Before leaving this historical view, [56/57] it will be edifying to reflect upon the alternate rise and fail of altars and tables, in the history of the English Church, according as Romish or Protestant principles prevailed. With the prevalence of the Reformation under Edward, the symbol of a priestly sacrifice and a priestly mediation, fell down before the ark of Christ's holy gospel, and the primitive symbol of the communion feast, at which all believers have equal rights of fellowship with their Lord and Saviour, was set up again as Christ and his apostles left it. But with the return of the dominion of popery under Mary, came back the priests and their altars--and the casting out of the Lord's table. The restoration again of the gospel to the pulpits, under Elizabeth, was the signal for the restoration of the symbol of its blessed feast of grace, in Jesus Christ. When, afterwards, in the times of Archbishop [57/58] Laud, there was a revival of Romish sympathies and doctrines, corresponding perfectly, in spirit and principle, with what we now see, in a more mature development, under the name of Tractarianism, there was an equal revival of zeal for altars; and there were those who took advantage of the favor known to be secretly felt in high quarters towards such things, and erected altars in the churches. A Bishop (Montague of Chichester) went so far as to insert in his visitation articles, questions which Were intended to suggest and promote their erection. And this same Bishop, while professedly of the Protestant Church of England, was in his heart an apostate to the Church of Rome, and was at that time holding secret interviews with the Popes emissary, then in England, for the purpose of bringing about a union of the Churches of England and Rome. His zeal for altars [58/59] was fitly united with a zeal to assure Panzani "that he was continually employed in disposing men's minds, both by word and writing, for a re-union with Rome;" and that both he and many of his brethren were prepared to conform themselves to the method and discipline of the Gallican Church, where the civil rights were well guarded; "as for the aversion (said he) we discover in sermons and printed books, they are things of form, chiefly to humor the populace and not to be much regarded." [Memoirs of Gregorio Panzani, quoted by Goode in his Introduction to Jackson on the Church.] We cannot but be reminded by these sad words of certain strong expressions against Rome put out in the earlier writings of certain leading Tractarian authors, and which had the effect, as was intimated, of convincing many that those men were strong [59/60] opposers of Romanism; which expressions having done their work, have been taken back, with the not unintelligible intimation that they were not sincere, only words for the times, while some of their authors have apostatized to the Church of Rome, in form, and others evidently in heart.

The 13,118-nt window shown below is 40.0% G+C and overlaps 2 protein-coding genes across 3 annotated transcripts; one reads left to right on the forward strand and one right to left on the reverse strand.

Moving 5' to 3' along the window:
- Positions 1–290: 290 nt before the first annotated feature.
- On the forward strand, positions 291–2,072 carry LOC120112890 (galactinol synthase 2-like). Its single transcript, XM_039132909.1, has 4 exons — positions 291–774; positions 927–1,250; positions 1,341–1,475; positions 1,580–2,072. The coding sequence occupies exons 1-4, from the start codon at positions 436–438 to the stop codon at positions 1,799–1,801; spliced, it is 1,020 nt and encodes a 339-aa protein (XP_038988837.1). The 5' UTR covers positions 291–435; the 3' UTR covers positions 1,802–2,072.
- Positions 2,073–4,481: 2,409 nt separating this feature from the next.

By such men, altars were received in the days of Laud. When those days were passed, and the Church of England had weathered the storm which by a fierce and desolating re-action they had raised, no more was heard of altars; except as a lingering survivor of the nonjuring divines kept up the taste for sacrifice and priests. From that time, until the recent revival of Romish doctrine and feeling in some members of the English Church, it is not known that any thing but "an honest table" was placed in the churches of that land. But now, just so far as Tractarianism has [60/61] extended its vines through our mother Church, producing its legitimate fruits in a real, though partially masked, Romanism, has there appeared a solemn zeal for a real sacrifice in the Lord's Supper, for a sacrificing priesthood in the Christian ministry; for a confinement of the dispensation of gospel grace to the ministrations of a priest in the sacrifice of the Eucharist; and, by necessary consequence, an altar in the church as the only thing at which a priest can appropriately stand, in his mediatorial office, and offer the body of Christ as a propitiation for the sins of the faithful.

This history of the alternate revival and declension of zeal for altars and tables makes it so evident with what kind of sympathy, Romish or Protestant, each is doctrinally connected, and how far it is from being a matter of indifference whether we have one or the other, that he who runs may read.

[62] I am now prepared to state four reasons for the determination of which I have notified you, viz, that I will not consecrate any church hereafter in which the structure for the ministration of the Lord's supper is of an altar form; or in which there is not, for that use a table, in the ordinary sense, as the permanent furniture.

I. The Rubric of our Communion office requires such a Table.

Our Prayer Book, as originally set forth, like that of the Church of England, no where uses the word altar, with reference to the Lord's Supper. It continued some fifteen years in that state, every where speaking of the table. It was not until the addition of the office for the Institution of Ministers, that the word altar obtained admission, even in a figurative sense. Of this more by and by. Only in that office is that word now found. In the Rubric at the head of [62/63] the Communion office it is directed that "the table, at the communion, having a fair, linen cloth upon it, shall stand in the body of the church, or chancel."